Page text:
ITV News Business and Economics Editor Joel Hills reports on the relationship between rising inflation and consumers being hit by the increase in energy, fuel and clothing costs
The Bank of England needs a new crystal ball.
Last month, when the headline of inflation sat at 3.1%, the Bank predicted inflation would peak at 5% in April 2022 before falling again.
It’s December, 5% has been breached already and inflation is set to burn even brighter before it fades.
This morning, the ONS announced that a broad range of price rises in November - the pump price of petrol and diesel, household energy bills, clothing, footwear, food, drink and tobacco - pushed CPI to 5.1%.
It’s all but official: prices are rising faster than pay and - barring an Omicron-shaped curve-ball - they will accelerate further in the months to come.
There’s plenty of inflation in the pipeline. Manufacturers say the raw materials they use continue to get dearer. Gas and electricity bills are expected to jump again in April when OFGEM sets the price cap, allowing energy suppliers - some of whom are struggling to stay in business - to pass on more of their costs.
How should the Bank of England respond? Its job is to protect the spending power of the pound in your pocket, which is currently being rapidly diminished.
Raising interest rates on Thursday would not address any of the causes of inflation. It won’t unblock global supply chains, make gas cheaper and more plentiful or conjure up staff for business with recruitment headaches. It would send out a strong signal that the Bank is serious about bringing inflation back to its 2% target in the medium term.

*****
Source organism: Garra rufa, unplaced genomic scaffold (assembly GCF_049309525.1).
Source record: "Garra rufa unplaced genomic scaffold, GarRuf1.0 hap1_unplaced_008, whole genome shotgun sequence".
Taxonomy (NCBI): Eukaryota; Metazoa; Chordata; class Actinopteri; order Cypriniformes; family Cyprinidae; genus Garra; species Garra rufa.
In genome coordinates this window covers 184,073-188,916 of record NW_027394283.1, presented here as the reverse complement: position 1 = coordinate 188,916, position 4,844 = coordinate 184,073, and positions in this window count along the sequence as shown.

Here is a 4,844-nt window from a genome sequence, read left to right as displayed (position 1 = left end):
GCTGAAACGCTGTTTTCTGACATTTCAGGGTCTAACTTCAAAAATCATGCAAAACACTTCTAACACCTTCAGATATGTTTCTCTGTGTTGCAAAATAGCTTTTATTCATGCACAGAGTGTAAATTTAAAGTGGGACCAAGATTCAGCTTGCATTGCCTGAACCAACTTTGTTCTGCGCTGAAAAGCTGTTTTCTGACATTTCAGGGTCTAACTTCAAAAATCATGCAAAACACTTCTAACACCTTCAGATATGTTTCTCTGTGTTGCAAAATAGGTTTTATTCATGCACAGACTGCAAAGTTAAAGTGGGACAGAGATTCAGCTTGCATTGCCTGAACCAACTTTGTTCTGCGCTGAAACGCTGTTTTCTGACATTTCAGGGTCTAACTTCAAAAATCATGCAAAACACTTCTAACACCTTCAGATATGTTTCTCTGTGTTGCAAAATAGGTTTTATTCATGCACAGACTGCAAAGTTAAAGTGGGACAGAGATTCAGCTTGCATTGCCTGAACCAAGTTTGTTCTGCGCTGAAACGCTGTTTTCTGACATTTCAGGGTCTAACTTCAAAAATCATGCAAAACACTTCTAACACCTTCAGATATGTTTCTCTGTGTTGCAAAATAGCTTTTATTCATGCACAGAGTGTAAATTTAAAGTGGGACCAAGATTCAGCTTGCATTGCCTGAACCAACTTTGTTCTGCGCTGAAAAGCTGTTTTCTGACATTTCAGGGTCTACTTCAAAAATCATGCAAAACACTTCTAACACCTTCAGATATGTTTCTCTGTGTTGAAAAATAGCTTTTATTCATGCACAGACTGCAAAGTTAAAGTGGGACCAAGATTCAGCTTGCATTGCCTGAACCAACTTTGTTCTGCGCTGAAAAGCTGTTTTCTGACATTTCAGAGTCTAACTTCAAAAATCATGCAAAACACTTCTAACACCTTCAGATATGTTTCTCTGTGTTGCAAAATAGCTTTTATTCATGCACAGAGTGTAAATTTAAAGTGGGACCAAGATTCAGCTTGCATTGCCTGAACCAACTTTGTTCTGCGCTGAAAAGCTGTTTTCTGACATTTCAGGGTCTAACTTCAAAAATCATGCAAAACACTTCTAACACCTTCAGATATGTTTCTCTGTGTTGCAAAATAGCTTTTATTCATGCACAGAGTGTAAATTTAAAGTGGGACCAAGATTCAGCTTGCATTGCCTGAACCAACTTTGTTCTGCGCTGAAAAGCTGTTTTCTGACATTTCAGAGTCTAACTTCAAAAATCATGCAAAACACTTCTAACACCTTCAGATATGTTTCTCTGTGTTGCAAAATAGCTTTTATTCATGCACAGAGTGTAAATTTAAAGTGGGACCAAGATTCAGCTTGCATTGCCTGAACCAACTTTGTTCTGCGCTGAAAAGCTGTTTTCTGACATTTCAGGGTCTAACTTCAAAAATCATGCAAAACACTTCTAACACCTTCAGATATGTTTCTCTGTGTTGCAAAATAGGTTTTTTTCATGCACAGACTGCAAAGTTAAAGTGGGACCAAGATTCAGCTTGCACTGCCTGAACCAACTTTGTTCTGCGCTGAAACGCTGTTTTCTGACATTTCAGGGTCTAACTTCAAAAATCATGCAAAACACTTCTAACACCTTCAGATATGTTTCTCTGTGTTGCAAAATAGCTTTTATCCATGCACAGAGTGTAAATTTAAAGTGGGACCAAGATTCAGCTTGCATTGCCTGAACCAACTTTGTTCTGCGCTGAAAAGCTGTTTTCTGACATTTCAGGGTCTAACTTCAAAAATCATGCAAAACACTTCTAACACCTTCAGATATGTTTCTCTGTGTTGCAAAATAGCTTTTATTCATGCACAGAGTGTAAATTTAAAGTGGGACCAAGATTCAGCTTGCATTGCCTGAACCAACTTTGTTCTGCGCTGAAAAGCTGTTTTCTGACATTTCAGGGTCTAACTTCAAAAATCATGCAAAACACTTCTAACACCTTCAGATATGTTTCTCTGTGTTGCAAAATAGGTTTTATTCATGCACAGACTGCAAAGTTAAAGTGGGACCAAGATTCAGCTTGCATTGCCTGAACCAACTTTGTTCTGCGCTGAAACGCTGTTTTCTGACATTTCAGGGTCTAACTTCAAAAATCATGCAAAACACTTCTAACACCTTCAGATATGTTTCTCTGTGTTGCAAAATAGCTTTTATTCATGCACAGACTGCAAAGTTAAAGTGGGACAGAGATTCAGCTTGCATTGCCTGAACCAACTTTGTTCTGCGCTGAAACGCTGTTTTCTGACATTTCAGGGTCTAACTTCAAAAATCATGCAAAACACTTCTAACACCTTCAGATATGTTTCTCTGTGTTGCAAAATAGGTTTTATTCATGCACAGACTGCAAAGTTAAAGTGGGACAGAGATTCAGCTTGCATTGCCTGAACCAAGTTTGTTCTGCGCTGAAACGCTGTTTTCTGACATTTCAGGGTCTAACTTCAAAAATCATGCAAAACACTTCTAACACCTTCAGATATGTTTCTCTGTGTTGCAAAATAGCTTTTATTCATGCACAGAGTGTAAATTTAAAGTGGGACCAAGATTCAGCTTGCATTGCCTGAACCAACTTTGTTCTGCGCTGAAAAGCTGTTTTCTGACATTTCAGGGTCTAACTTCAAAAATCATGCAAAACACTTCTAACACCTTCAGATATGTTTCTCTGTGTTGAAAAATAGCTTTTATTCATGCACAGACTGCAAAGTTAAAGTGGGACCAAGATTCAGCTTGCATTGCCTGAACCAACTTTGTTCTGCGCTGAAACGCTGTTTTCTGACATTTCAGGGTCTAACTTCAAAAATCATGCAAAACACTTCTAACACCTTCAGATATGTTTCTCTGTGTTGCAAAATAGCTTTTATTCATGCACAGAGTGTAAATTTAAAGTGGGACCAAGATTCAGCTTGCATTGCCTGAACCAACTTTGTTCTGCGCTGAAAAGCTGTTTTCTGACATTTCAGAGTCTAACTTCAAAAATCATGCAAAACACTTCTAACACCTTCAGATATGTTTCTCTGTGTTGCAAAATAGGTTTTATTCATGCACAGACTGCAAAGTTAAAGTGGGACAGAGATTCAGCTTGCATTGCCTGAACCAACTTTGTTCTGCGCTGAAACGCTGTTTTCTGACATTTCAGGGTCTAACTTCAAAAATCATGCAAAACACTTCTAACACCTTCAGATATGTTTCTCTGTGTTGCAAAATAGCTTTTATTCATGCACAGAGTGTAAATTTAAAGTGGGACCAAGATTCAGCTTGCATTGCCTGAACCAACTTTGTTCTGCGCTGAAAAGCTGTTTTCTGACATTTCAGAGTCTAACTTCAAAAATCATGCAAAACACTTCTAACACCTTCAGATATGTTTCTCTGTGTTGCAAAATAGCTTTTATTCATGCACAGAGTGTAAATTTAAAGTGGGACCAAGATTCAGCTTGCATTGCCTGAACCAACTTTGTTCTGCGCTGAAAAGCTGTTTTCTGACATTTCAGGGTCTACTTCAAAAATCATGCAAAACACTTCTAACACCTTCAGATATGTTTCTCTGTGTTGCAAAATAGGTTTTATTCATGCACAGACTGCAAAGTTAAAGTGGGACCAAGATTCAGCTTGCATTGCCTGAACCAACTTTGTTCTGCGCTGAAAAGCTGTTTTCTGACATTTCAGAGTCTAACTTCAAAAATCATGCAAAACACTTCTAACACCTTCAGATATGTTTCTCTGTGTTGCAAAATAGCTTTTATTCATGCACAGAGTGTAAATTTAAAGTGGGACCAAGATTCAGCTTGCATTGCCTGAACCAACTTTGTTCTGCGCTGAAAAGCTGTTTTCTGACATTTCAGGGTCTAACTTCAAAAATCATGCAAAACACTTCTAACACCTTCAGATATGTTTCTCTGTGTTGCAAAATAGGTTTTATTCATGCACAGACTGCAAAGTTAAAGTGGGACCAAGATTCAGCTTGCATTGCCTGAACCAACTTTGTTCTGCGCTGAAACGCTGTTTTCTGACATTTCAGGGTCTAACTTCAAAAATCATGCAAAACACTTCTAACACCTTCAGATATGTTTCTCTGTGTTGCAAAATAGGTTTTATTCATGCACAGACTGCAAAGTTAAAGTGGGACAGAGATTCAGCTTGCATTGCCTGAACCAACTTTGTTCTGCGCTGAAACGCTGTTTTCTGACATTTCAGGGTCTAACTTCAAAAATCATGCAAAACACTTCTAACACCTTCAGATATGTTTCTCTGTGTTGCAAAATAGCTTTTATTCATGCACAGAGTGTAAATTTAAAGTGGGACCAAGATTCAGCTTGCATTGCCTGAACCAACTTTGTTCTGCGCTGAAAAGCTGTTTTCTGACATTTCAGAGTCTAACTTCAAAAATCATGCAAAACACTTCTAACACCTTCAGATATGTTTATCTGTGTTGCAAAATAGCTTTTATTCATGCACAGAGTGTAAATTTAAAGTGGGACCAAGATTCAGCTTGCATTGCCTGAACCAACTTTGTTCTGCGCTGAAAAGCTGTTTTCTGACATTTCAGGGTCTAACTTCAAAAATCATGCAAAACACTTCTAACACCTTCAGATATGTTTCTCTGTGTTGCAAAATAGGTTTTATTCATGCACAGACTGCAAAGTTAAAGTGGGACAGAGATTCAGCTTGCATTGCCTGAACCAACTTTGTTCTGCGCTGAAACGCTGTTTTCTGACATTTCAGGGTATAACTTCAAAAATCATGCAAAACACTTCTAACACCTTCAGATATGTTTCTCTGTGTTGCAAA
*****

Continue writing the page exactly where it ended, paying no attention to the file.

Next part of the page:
Will the Bank of England raise interest rates when it makes an announcement on Thursday? Asks Joel Hills
The anxiety here, in economist-speak, is that inflation becomes “embedded” and the public expectations becomes “de-anchored”.
In plain English: if people start to believe that inflation is out of control then there’s the risk of a spiral of climbing prices and wages.
This morning, the UK’s largest union is demanding above inflation pay rises to protect the living standards of its one million members.
“Workers did not create this cost-of-living crisis so why should they pay for it?” asks Sharon Graham, Unite’s general secretary.
The union says it will “fight” for pay increases of at least RPI - a different measure of inflation - which rose to 7.1% in November.
In truth, there’s little sign of a wage-price spiral emerging until now. Nominal wage growth (excluding bonuses) fell from 4.1% in September to 3.8% in October. The labour market in the UK is tight, it does not appear to be running hot.
However, high inflation hurts and it hurts those on the lowest incomes the most.
This morning, the chancellor is offering tea, sympathy and advertising the £4.2 billion the government is spending to support the vulnerable, in the form of duty freezes, universal credit and work allowances.
Labour wants him to do more. The party has called on the government to scrap VAT on energy bills, doing so would probably save the average household £85 a year.
In theory, the Bank of England’s next move seems obvious. In practice, the emergence of Omicron makes everything very tricky.
The spread of the variant could nudge inflation sharply in either direction, depending on its severity.
Raise interest rates too soon and there’s a risk of puncturing the recovery, tarry too long and prices may surge again. What’s a central bank to do?